Los Angeles Review of Books
“Lucia Allais points out in no uncertain terms that monuments were recast as much to justify the obliteration of the old 19th-century and earlier buildings around them as to manufacture support for the post-war theories of urban design. She therefore very cleverly brings together the histories of modern architecture and of monument preservation. . . . Rarely does one come across a book as novel as this one. It covers immense tracts of ground.”
Times Higher Education, Book of the Week
"What is a monument? Whereas the nineteenth century raised this issue at a mostly national level, the twentieth century addressed it on a more global scale. In Lucia Allais’s remarkable study, cultural exchanges, international diplomacy, and above all conflicts play an essential role in reshaping a category clearly constructed at the intersection of architecture and politics. Her book is not only commendable for its in-depth analysis of key episodes such as the role played by monument preservation in World War II bombing strategies. It explores new ways to write architectural history as genuinely political and social."
Antoine Picon, Harvard University
"Designs of Destruction brilliantly intertwines and so profoundly reconfigures heretofore separate histories of both modern architecture and monument preservation. Themes of internationalism and bureaucracy connect deeply-researched chapters on World War II bombing protocols, postcolonial African museum design, and other subjects. One of the most original books to appear in years, Designs of Destruction is for historians of architecture and heritage, plus specialists in cultural studies, technology and society, and international relations."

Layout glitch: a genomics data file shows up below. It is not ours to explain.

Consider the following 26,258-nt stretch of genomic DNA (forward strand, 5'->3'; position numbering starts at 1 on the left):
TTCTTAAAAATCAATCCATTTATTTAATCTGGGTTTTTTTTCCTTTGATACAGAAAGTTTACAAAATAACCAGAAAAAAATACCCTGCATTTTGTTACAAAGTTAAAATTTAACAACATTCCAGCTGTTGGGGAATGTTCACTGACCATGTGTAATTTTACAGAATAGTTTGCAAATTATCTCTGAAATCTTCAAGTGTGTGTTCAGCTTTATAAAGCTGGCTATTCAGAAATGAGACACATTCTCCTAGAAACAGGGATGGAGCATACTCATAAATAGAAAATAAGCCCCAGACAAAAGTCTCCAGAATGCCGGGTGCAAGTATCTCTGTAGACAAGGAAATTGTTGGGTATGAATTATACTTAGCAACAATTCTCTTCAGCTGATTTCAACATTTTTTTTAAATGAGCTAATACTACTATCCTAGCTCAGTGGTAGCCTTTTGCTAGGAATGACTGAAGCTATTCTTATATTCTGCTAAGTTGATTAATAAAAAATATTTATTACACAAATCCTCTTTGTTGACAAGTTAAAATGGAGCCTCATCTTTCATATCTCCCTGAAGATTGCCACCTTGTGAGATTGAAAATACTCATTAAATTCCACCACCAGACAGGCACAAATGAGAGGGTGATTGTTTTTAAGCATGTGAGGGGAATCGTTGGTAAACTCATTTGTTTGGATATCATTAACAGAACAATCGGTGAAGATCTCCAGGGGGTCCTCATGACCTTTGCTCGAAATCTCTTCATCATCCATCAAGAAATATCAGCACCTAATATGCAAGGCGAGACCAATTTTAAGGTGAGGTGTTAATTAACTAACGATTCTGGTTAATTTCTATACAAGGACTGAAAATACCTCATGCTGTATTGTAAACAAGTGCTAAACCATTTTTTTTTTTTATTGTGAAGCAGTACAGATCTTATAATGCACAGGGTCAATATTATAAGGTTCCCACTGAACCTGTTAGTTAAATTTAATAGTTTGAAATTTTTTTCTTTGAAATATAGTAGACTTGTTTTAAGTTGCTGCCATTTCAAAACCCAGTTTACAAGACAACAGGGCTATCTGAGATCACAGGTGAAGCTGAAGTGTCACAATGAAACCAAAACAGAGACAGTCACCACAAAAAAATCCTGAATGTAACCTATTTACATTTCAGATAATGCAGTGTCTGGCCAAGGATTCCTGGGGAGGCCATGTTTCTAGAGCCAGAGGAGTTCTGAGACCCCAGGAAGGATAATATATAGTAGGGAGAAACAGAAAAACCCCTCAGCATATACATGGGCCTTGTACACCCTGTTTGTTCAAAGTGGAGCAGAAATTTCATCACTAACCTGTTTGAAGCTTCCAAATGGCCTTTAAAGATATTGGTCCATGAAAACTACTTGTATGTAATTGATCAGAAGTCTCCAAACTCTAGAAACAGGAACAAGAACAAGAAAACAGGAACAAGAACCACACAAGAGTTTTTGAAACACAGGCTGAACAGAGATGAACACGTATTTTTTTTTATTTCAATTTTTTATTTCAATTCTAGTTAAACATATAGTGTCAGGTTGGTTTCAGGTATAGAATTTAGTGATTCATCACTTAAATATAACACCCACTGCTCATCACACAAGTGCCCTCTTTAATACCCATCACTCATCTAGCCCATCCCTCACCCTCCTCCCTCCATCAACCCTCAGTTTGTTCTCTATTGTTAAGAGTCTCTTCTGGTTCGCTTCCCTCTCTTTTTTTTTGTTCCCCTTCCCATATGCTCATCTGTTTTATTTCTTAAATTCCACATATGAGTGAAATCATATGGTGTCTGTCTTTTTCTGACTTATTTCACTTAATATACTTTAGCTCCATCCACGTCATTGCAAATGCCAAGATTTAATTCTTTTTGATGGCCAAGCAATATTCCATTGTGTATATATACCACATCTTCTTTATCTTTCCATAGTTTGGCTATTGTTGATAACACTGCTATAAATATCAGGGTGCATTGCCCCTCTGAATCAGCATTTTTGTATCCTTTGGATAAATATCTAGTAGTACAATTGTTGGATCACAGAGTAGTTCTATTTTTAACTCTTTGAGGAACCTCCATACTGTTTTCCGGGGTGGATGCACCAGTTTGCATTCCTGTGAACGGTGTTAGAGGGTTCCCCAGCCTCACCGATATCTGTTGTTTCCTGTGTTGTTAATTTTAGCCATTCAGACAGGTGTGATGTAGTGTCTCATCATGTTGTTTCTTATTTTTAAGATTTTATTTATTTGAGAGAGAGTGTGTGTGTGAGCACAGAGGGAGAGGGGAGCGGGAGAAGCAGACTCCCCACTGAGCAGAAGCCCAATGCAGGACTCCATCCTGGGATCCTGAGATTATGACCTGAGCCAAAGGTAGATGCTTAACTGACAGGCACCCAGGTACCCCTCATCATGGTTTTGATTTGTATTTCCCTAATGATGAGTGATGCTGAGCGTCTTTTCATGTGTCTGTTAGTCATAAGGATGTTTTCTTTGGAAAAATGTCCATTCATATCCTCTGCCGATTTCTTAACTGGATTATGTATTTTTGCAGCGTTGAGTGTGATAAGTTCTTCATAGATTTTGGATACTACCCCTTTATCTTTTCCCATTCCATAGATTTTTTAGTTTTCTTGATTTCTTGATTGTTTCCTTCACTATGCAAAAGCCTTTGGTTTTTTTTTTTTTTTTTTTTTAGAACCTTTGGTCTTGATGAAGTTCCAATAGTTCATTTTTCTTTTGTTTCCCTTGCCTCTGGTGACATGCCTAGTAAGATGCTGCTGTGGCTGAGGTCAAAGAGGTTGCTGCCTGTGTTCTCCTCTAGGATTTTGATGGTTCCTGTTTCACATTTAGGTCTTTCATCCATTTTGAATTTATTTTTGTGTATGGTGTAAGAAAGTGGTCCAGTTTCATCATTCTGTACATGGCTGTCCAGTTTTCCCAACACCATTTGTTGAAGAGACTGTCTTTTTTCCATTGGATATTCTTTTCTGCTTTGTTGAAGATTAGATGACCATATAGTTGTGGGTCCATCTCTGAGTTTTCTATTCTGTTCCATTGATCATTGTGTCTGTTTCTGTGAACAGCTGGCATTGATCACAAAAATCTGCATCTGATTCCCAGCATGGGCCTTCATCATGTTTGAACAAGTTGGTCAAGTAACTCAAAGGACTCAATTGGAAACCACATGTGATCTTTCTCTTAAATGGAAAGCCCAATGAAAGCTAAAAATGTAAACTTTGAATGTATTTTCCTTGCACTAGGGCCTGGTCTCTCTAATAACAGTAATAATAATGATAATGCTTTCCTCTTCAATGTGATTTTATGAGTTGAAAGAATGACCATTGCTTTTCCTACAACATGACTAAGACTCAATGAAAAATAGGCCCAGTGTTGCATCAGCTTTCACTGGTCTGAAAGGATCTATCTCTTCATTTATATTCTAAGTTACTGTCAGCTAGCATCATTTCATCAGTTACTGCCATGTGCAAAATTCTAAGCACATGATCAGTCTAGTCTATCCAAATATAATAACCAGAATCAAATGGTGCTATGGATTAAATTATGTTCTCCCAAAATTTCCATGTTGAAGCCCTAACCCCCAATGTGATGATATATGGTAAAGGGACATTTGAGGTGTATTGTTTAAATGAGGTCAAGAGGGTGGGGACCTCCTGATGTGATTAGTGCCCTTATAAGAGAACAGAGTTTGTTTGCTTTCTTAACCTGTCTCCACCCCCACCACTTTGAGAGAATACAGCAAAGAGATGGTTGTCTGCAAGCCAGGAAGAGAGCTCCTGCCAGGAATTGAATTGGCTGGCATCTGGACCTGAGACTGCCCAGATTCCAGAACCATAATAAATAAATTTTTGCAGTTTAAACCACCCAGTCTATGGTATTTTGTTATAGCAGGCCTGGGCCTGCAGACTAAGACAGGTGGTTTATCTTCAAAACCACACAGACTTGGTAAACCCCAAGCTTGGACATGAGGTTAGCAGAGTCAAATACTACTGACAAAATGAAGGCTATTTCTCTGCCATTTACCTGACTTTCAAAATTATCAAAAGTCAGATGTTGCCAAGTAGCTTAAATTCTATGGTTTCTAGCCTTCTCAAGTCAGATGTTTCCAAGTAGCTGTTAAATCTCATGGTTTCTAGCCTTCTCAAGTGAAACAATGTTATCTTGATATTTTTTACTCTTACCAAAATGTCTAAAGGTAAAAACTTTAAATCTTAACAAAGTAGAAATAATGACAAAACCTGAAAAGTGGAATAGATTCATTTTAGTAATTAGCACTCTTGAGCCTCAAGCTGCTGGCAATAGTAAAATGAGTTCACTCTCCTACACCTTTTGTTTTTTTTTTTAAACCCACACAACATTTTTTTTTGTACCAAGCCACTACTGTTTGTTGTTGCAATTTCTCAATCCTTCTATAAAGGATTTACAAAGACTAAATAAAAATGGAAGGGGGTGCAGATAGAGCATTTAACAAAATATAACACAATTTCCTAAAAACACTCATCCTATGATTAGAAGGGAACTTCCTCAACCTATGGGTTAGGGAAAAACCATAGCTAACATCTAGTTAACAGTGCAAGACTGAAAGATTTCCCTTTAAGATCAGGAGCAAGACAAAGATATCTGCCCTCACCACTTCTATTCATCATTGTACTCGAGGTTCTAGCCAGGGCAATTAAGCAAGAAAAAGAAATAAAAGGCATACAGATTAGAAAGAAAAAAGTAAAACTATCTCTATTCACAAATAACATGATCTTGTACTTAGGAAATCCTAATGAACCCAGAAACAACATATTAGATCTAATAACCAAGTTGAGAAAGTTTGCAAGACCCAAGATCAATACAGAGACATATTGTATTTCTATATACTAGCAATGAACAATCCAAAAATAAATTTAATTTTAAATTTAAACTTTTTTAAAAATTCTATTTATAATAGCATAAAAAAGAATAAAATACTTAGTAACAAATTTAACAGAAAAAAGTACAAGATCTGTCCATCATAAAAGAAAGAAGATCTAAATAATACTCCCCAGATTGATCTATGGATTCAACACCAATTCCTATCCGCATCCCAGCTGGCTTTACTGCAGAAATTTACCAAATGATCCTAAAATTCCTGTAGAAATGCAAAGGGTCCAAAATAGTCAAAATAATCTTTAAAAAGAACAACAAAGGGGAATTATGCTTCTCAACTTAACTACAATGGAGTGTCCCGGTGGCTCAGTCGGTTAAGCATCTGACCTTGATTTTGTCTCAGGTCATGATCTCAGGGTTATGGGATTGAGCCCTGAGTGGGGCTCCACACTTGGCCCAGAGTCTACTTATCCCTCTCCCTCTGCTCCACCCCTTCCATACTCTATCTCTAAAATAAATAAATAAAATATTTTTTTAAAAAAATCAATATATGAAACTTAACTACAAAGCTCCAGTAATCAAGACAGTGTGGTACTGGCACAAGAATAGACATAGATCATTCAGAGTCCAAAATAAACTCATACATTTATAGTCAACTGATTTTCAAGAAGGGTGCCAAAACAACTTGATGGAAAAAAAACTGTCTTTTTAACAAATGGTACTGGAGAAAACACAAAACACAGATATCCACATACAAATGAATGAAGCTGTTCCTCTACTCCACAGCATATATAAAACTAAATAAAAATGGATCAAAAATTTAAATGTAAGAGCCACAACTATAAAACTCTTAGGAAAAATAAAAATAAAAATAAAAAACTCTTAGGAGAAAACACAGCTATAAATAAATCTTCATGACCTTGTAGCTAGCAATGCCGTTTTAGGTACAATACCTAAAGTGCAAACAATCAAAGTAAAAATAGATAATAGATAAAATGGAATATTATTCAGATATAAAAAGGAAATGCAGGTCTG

Daniel M. Abramson, Boston University
"Lucia Allais has written an extraordinary book, an account of monuments in modernity as they are laboriously assembled and then bombed into smithereens. Targeted and preserved, conceptualized, revered, disdained—Allais shows just how polymorphic these perverse stones can be. Interested in collective memory, recent architecture, international culture or public art? Read this."
Peter Galison, Harvard University
"Allais pulls back the curtain to expose the teeming network of anonymous bureaucrats and internationalist elites who, during the darkest hours of the twentieth century, re-invented ancient buildings into unifying symbols of common humanity. This critical exposé of how monuments, and the political sausage they flavored, were made is eye-opening. As Allais cleverly points out, monuments were recast to justify as much the destruction of the old 19th century world order around them, as to create the material evidentiary support for a new postwar geopolitical regime based on 'universal values.' A must read."